Campus, Frankfurt/M., pp 230303.
30 Radbruch G (1946) Legal injustice and justice beyond the law
(Gesetzliches Unrecht und ubergesetzliches Recht). Suddeutsche
Juristenzeitung 1:105108, specifically p 107.
what had happened. This is a fact that leaves us utterly
incredulous and deeply ashamed today.
The story of Professor Werner Heyde, who has already
been mentioned, is particularly mindboggling.31 Heyde
was the medical director of the T4 program, and an
arrest warrant was issued for him after the war. And yet
from 1950 to 1959, he enjoyed a second career as a
courtappointed medical expert in SchleswigHolstein. Although
he went by the name of Dr. Fritz Sawade, there were those
in the medical and legal professions who were aware of his
real identity yet did not expose him. And many others, both
within our field and beyond, knew about it.
At the same time, early attempts to shed light on the
wrongs committed by physicians during the Nazi era were
impeded and thwarted. When Alexander Mitscherlich and
Fred Mielke released their book Das Diktat der
enverachtung [The Dictate of Contempt for Human Life],32
which documented the trials of medical doctors in
Nuremberg in 1947, many doctors protested because they
were worried that the reputation of their profession would
be tarnished. When the duos second book Wissenschaft
ohne Menschlichkeit33 (Science without Humanity) was
published in 1949, it was ignored.
Professor Gerhard Schmidt, the former director of the
psychiatric clinic in Lubeck, gave a radio talk about the
crimes committed against the mentally ill and the mentally
disabled as early as 20 November 1945 yet he was unable to
find a publisher for his book manuscript on the topic for
20 years, despite numerous attempts.34 I read the book many
years ago, and it had a profound impact on me. But many
psychiatrists in post-war Germany were afraid that
publicising the details of these crimes would endanger efforts to
rebuild their profession and damage its reputation, which they
saw still positive at the time. A grievously misguided view for
the scientific community thus failed to acknowledge its
responsibility. The German Psychiatric Association honoured
Professor Schmidt for his lifes work by presenting him with
its Wilhelm Griesinger Medal in 1986, the first year it was
awarded. One of our organisations prouder moments, even if
it came far too late and has sadly been almost forgotten.
31 Cf. Godau-Schuttke K-D (2010) The Heyde/Sawade affair (Die
Heyde/Sawade-Affare), 3rd edition. Nomos, BadenBaden.
32 Mitscherlich A, Mielke F (1947) The dictate of contempt for
human life: a documentation (Das Diktat der Menschenverachtung:
eine Dokumentation). Lambert Schneider, Heidelberg.
33 First published under the title Science without humanity
(Wissenschaft ohne Menschlichkeit). Lambert Schneider, Heidelberg,
1949; from 1960 on under the title Medicine without humanity:
documents on the Nuremberg doctors trials (Medizin ohne
schlichkeit: Dokumente des Nurnberger A rzteprozesses). S. Fischer
Verlag, Frankfurt/M., 16th edition, 2004.
34 Schmidt G (1965) Selection in the psychiatric hospital 19391945
(Selektion in der Heilanstalt 19391945). Evangelisches
And what about official legislation? The German federal
government enacted the Bundesgesetz zur Entschadigung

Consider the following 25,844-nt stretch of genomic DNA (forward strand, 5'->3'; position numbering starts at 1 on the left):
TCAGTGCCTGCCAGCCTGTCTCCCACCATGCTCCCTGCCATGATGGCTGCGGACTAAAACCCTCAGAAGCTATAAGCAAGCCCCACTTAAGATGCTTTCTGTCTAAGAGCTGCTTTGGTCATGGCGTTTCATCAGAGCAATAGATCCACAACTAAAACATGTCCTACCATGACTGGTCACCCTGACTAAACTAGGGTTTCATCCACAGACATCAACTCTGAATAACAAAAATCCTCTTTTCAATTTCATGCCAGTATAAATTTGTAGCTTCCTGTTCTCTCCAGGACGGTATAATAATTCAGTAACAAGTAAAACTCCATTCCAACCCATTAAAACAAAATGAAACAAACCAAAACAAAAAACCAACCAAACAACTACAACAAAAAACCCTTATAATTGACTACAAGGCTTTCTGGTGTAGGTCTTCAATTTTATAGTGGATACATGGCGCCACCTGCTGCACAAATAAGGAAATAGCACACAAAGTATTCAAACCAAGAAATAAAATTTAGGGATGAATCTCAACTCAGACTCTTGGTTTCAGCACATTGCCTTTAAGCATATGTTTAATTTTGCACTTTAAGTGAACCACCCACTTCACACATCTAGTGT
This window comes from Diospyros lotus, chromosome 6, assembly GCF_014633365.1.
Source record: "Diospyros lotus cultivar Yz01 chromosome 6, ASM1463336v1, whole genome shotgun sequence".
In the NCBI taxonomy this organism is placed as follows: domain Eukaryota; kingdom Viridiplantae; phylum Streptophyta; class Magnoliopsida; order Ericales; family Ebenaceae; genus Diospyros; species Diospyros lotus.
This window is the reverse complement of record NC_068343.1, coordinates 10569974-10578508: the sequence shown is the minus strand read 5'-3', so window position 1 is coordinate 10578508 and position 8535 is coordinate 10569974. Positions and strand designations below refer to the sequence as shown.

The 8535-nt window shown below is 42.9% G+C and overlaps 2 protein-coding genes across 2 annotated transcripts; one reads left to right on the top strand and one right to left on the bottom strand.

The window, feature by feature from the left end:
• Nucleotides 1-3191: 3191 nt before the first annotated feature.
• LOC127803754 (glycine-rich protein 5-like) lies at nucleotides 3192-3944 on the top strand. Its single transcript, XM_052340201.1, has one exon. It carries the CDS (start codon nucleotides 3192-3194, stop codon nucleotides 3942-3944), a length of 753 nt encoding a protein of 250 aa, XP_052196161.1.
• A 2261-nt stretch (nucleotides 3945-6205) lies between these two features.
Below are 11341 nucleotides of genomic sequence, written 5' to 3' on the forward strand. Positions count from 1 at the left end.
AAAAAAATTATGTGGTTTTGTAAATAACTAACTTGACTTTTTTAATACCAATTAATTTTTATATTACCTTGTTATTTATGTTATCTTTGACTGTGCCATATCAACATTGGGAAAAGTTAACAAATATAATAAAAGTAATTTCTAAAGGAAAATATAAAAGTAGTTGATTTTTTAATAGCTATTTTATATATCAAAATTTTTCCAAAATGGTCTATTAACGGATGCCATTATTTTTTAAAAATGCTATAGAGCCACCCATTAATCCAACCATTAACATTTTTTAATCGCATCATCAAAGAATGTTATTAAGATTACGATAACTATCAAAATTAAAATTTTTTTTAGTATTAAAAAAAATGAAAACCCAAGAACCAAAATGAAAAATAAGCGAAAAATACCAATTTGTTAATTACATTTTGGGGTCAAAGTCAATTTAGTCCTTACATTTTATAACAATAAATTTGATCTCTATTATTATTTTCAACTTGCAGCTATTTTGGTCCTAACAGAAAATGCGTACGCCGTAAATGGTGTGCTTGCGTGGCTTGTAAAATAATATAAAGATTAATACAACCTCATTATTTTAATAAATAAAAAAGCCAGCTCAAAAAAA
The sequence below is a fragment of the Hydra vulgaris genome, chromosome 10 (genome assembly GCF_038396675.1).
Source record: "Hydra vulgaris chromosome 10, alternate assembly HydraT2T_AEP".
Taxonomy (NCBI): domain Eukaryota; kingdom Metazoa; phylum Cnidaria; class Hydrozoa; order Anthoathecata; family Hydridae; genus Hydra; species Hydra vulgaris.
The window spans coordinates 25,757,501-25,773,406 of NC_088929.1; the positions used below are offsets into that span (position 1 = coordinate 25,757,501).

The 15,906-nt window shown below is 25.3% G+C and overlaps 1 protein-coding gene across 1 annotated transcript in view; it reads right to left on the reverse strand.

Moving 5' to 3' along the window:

fur Opfer der nationalsozialistischen Verfolgung or BEG
(Federal Indemnification Law) in 1956, which provided for
the indemnification of victims of Nazi persecution and
came into force with retroactive effect. After some
revisions, the BEG-Schlussgesetz (BEGFinal Law) was
passed in 1965. Thus, all victims who had suffered
persecution under the Nazi regime due to their race, religion or
political views could file a claim for indemnification by
1969. However, the law did not apply to those who had
been forcibly sterilised or to the families of victims of the
euthanasia, sinceit was arguedthey had not been
persecuted due to their race35a further humiliation of the
victimsand still we did not speak out.
Some of the expert witnesses called on during the
hearings of the West German Bundestags Restitution
Committee in the 1960s were the same psychiatrists who
had justified forced sterilisations and participated in
systematic murder during the Third Reich. Records of 13
April 1961 report that Werner Villinger rejected the idea of
compensation payments on the contemptuous grounds that
the payments might cause victims of forced sterilisation to
develop neurotic ailments and suffering that could
damage not only their current well-being and  their ability
to enjoy life, but also their ability to perform.36
The Law for the Prevention of Hereditarily Diseased
Offspring was not suspended until 1974. Formally, though,
it continued to exist. In 1988, the West German Bundestag
concluded that the forced sterilisations carried out under
the Law counted as Nazi injustices. Ten years later, the
Bundestag passed a law repealing the rulings of the genetic
health courts. Yet it took the Bundestag until 2007 to
finally ban the Law for the Prevention of Hereditarily
Diseased Offspring.37 The reason given was that the Law
contravened the Basic Law anyway, so was effectively
35 Cf. written report of the Restitution Committee, Bundestag printed
paper 2382, pp 12f and p 57; for a good overview on this and the
following cf. Surmann R (2005) What is typical Nazi injustice? The
denial of compensation for victims of forced sterilisation and
Euthanasia (Was ist typisches NS-Unrecht? Die verweigerte